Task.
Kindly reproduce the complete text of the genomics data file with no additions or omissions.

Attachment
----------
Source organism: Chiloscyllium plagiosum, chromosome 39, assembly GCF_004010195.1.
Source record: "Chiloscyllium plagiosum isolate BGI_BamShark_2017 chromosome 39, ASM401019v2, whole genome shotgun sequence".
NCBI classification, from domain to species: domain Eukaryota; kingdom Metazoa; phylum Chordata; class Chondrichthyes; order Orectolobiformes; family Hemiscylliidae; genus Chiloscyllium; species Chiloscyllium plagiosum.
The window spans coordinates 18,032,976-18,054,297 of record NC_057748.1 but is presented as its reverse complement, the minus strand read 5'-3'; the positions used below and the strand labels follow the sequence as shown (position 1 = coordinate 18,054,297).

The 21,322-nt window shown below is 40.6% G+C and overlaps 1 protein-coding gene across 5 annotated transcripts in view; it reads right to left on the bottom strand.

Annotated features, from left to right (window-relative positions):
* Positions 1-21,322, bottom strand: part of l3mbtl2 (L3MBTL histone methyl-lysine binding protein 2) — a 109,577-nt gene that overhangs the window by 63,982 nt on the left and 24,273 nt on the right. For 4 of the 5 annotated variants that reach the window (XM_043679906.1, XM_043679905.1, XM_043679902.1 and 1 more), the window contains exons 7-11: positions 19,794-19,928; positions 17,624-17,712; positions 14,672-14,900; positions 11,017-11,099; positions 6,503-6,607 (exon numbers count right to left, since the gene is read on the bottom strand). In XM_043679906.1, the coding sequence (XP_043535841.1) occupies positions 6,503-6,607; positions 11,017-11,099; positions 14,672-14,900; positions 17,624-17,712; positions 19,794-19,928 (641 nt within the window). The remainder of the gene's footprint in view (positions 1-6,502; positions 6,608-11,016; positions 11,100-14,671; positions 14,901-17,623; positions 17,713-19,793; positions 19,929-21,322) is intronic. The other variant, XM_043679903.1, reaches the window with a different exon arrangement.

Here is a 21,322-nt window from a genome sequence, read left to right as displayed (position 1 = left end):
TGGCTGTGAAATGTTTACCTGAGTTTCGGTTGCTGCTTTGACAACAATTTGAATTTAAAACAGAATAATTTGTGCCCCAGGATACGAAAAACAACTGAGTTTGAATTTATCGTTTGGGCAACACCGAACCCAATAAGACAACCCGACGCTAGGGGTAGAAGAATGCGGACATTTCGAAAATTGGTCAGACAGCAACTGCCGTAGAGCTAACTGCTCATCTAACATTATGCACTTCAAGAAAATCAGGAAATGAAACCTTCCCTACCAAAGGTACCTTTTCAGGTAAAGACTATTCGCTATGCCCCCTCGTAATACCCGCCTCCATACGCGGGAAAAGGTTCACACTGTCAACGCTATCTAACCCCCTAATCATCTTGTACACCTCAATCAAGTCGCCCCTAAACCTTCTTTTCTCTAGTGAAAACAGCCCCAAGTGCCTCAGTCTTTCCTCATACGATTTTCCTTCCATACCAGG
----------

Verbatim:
Source organism: Chiloscyllium plagiosum, chromosome 39, assembly GCF_004010195.1.
Source record: "Chiloscyllium plagiosum isolate BGI_BamShark_2017 chromosome 39, ASM401019v2, whole genome shotgun sequence".
NCBI classification, from domain to species: domain Eukaryota; kingdom Metazoa; phylum Chordata; class Chondrichthyes; order Orectolobiformes; family Hemiscylliidae; genus Chiloscyllium; species Chiloscyllium plagiosum.
The window spans coordinates 18,032,976-18,054,297 of record NC_057748.1 but is presented as its reverse complement, the minus strand read 5'-3'; the positions used below and the strand labels follow the sequence as shown (position 1 = coordinate 18,054,297).

The 21,322-nt window shown below is 40.6% G+C and overlaps 1 protein-coding gene across 5 annotated transcripts in view; it reads right to left on the bottom strand.

Annotated features, from left to right (window-relative positions):
* Positions 1-21,322, bottom strand: part of l3mbtl2 (L3MBTL histone methyl-lysine binding protein 2) — a 109,577-nt gene that overhangs the window by 63,982 nt on the left and 24,273 nt on the right. For 4 of the 5 annotated variants that reach the window (XM_043679906.1, XM_043679905.1, XM_043679902.1 and 1 more), the window contains exons 7-11: positions 19,794-19,928; positions 17,624-17,712; positions 14,672-14,900; positions 11,017-11,099; positions 6,503-6,607 (exon numbers count right to left, since the gene is read on the bottom strand). In XM_043679906.1, the coding sequence (XP_043535841.1) occupies positions 6,503-6,607; positions 11,017-11,099; positions 14,672-14,900; positions 17,624-17,712; positions 19,794-19,928 (641 nt within the window). The remainder of the gene's footprint in view (positions 1-6,502; positions 6,608-11,016; positions 11,100-14,671; positions 14,901-17,623; positions 17,713-19,793; positions 19,929-21,322) is intronic. The other variant, XM_043679903.1, reaches the window with a different exon arrangement.

Here is a 21,322-nt window from a genome sequence, read left to right as displayed (position 1 = left end):
TGGCTGTGAAATGTTTACCTGAGTTTCGGTTGCTGCTTTGACAACAATTTGAATTTAAAACAGAATAATTTGTGCCCCAGGATACGAAAAACAACTGAGTTTGAATTTATCGTTTGGGCAACACCGAACCCAATAAGACAACCCGACGCTAGGGGTAGAAGAATGCGGACATTTCGAAAATTGGTCAGACAGCAACTGCCGTAGAGCTAACTGCTCATCTAACATTATGCACTTCAAGAAAATCAGGAAATGAAACCTTCCCTACCAAAGGTACCTTTTCAGGTAAAGACTATTCGCTATGCCCCCTCGTAATACCCGCCTCCATACGCGGGAAAAGGTTCACACTGTCAACGCTATCTAACCCCCTAATCATCTTGTACACCTCAATCAAGTCGCCCCTAAACCTTCTTTTCTCTAGTGAAAACAGCCCCAAGTGCCTCAGTCTTTCCTCATACGATTTTCCTTCCATACCAGG